Last edited 05 Jan 2018

Portcullis House

Portcullis house.jpg

Alongside Big Ben sits the parliamentary office building Portcullis House which opened in 2001. It was designed by Michael Hopkins & Partners to represent the chained portcullis symbol of the Houses of Parliament, together with a series of 'mock' chimneys said to invoke the Gothic Revival of its neighbour.

When commissioned in 1992 the cost of Portcullis House was to be £165m. After building cost inflation and delays, the price increased to £235m, including an extra £10 million MP's had not been told about. Costs included £150,000 for decorative fig trees, £2m for electric blinds and, for each MP, a reclining chair at £440.[4] A parliamentary inquiry into the over-spend was carried by Sir Thomas Legg. Although completed in 2000, the report was never published.[5] By April 2012 the fig trees, which were rented, had cost almost £400,000.[6]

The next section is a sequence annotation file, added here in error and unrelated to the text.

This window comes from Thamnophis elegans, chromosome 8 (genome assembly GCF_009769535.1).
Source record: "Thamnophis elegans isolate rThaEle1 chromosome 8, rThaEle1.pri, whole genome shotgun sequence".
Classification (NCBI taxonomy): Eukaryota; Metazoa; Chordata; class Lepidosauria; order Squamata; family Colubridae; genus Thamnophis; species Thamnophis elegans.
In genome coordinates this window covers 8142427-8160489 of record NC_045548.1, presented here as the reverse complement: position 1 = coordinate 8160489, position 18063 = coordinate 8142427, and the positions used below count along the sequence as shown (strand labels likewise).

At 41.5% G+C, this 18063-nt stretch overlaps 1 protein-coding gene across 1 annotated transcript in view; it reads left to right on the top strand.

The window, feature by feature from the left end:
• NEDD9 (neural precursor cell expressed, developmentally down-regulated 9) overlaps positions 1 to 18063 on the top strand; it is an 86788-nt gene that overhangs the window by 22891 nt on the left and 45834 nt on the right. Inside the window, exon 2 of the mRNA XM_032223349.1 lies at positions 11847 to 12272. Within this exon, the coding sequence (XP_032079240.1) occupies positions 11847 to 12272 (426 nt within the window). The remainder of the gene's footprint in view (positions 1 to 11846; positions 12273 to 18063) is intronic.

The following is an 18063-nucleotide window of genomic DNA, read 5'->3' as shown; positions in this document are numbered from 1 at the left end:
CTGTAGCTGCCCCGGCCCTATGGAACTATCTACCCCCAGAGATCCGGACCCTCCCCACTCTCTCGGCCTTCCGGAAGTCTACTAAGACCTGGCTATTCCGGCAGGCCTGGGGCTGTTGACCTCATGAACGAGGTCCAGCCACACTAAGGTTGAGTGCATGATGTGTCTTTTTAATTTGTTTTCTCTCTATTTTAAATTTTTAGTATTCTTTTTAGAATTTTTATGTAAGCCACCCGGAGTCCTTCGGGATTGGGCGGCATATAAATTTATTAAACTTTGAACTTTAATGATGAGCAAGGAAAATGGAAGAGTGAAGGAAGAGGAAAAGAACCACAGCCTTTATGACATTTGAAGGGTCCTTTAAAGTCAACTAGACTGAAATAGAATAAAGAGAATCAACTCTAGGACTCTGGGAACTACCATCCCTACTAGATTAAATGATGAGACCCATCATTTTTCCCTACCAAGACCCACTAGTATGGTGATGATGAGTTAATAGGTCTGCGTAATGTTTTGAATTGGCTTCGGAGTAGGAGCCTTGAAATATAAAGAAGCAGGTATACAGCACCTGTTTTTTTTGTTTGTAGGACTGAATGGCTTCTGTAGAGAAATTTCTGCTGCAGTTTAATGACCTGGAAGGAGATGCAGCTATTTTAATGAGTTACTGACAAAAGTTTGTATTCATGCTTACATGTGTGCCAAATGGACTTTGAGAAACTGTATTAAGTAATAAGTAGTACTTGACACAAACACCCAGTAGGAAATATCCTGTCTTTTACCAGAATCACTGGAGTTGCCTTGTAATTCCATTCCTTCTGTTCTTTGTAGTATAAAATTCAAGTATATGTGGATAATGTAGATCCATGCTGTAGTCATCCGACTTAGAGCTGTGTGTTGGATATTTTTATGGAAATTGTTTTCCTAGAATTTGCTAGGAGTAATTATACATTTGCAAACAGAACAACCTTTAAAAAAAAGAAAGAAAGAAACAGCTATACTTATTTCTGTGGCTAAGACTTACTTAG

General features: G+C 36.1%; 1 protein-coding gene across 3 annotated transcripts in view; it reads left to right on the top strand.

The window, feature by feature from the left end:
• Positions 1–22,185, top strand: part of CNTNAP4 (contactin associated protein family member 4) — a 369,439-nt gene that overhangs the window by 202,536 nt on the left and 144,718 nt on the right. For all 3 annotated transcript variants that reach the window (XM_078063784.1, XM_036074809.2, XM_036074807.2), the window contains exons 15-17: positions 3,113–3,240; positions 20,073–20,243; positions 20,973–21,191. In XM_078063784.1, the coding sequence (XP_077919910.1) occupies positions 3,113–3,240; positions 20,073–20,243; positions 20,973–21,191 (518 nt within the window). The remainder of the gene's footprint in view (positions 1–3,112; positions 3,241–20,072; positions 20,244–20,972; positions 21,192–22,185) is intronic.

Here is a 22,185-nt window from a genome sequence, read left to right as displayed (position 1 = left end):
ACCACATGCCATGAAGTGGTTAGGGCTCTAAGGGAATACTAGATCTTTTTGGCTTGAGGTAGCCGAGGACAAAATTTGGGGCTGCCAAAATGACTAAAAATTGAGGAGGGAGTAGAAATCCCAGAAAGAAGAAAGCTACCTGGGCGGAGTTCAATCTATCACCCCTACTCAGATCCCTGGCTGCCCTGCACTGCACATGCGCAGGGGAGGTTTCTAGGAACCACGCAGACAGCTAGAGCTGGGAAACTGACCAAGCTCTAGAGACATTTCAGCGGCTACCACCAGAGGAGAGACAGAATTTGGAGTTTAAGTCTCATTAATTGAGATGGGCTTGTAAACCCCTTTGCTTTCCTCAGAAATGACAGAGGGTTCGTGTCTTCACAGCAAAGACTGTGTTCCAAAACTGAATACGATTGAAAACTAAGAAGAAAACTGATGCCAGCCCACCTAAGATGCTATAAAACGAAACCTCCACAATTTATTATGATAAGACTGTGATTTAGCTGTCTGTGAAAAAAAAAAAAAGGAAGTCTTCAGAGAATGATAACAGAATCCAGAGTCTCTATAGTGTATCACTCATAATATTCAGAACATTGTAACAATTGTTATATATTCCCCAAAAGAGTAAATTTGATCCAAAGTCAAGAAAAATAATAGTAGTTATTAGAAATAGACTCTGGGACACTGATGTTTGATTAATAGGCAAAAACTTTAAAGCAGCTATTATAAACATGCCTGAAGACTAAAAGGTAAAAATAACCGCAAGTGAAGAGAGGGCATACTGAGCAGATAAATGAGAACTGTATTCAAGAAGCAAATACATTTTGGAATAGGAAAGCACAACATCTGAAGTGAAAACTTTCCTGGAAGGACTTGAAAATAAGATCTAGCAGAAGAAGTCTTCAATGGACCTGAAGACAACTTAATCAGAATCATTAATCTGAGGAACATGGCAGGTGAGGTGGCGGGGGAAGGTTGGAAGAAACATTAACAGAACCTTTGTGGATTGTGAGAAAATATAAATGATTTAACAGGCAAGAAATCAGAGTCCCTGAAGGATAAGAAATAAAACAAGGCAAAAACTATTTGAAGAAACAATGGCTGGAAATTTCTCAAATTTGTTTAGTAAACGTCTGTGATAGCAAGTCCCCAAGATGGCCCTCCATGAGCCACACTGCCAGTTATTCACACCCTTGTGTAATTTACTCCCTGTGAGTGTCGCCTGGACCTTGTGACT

In 2015 the roof required repairs and this was expensive, the MP's considered suing the architects (Hopkins) and structural engineers (Arup) [1].

References:

  1. https://www.theguardian.com/politics/2002/jul/24/uk.houseofcommons1
  2. http://www.independent.co.uk/news/uk/politics/mps-may-sue-firm-that-built-portcullis-house-over-roof-damage-a6914491.html
  3. https://www.i-fm.net/members/news/feb01/27_01.html
  4. "Royal seal of approval: Portcullis House opens". The Guardian. 27 February 2001. ISSN 0261-3077. Retrieved 2016-08-11.
  5. Swaine, Jon (10 October 2009). "MPs expenses: Profile of Sir Thomas Legg". London: Telegraph. Retrieved 2009-10-13.
  6. "Taxpayer spends £400,000 on fig trees for MPs". Retrieved 2016-08-11.

See also: